If your child hasn’t read about Willy Wonka and his famous chocolate factory, pick up a copy of this rollicking book and follow the adventures of Charlie and the four other winners of golden tickets in the zany world of Willy Wonka. Dahl paints a picture of kids so obnoxious you can’t help but be gleeful when they get their just desserts. Hee hee. Pegged for grades 3-6.

The Enormous Crocodile by Roald Dahl, illustrated by Quentin Blake

Here Dahl writes for the slightly younger set. When my kids were little we had endless readings of this book and never tired of it. The Enormous Crocodile is hungry and he has his mind set on a juicy child for lunch. As he leaves his swampy home and treks through the jungle toward the space where children are playing, he meets up with various other animals and disgusts them with his “secret plans and clever tricks” to snap up a delectable child. Follow along as the crocodile puts his plans into action and the other animals attempt to foil him. Pegged for grades 2-5.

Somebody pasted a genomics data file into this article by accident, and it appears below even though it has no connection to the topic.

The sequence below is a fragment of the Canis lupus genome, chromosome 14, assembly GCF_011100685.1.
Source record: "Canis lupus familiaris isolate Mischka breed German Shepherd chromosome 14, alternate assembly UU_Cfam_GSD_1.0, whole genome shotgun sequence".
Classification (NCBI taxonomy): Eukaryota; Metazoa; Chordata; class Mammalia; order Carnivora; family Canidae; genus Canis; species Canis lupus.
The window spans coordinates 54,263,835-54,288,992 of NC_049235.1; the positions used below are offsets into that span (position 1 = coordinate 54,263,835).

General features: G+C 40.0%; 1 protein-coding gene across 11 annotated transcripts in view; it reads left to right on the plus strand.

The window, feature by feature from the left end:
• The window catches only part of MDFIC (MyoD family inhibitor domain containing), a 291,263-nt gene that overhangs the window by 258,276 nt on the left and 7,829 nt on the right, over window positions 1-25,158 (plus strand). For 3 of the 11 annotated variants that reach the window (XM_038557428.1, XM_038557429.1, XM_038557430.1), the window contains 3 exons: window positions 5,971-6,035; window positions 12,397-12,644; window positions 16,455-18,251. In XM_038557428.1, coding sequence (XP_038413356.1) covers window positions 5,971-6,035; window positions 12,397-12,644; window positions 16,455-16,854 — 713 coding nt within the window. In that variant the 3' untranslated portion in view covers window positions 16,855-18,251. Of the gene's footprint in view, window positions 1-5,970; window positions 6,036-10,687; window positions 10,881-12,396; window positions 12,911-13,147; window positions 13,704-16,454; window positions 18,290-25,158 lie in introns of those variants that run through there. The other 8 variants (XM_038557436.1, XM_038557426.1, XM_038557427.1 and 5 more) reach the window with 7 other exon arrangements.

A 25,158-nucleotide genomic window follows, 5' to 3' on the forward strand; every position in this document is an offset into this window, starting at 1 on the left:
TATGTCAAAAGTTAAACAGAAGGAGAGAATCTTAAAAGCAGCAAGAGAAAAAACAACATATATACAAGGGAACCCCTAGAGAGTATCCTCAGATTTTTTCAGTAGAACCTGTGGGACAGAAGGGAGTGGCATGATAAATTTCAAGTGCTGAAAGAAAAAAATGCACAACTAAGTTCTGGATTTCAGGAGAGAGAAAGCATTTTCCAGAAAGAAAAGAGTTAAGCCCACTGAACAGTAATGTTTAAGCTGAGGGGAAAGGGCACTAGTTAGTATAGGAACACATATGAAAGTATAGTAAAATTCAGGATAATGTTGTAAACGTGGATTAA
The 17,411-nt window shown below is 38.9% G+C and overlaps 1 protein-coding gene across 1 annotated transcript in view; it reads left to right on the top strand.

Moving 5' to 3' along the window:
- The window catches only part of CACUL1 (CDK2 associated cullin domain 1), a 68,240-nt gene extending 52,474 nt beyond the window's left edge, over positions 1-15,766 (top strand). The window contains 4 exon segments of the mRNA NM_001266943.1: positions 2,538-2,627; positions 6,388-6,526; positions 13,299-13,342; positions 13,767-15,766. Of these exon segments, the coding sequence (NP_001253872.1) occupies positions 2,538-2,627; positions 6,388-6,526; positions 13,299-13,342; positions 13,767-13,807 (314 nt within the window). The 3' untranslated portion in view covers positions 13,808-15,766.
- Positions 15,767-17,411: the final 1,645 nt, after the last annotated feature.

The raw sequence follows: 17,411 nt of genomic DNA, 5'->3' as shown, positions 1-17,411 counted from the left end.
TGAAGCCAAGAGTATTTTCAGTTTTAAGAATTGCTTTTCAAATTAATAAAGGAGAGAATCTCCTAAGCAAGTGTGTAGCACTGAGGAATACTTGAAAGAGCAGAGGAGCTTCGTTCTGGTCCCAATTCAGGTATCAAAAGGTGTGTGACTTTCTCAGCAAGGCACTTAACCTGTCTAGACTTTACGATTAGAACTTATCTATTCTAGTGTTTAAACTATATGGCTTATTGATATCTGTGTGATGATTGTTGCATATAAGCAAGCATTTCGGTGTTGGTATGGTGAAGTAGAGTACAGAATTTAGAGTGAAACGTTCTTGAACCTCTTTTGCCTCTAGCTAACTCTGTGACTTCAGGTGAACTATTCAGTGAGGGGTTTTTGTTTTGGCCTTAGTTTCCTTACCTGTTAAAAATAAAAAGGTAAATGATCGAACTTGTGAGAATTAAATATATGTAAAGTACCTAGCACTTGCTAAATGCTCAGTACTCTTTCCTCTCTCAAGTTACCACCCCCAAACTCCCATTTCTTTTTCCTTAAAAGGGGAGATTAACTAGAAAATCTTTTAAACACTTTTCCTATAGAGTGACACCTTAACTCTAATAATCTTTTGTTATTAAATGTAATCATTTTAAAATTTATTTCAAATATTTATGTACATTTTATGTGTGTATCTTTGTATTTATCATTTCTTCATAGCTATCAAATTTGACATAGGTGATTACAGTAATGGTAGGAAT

Share your favorite Roald Dahl book!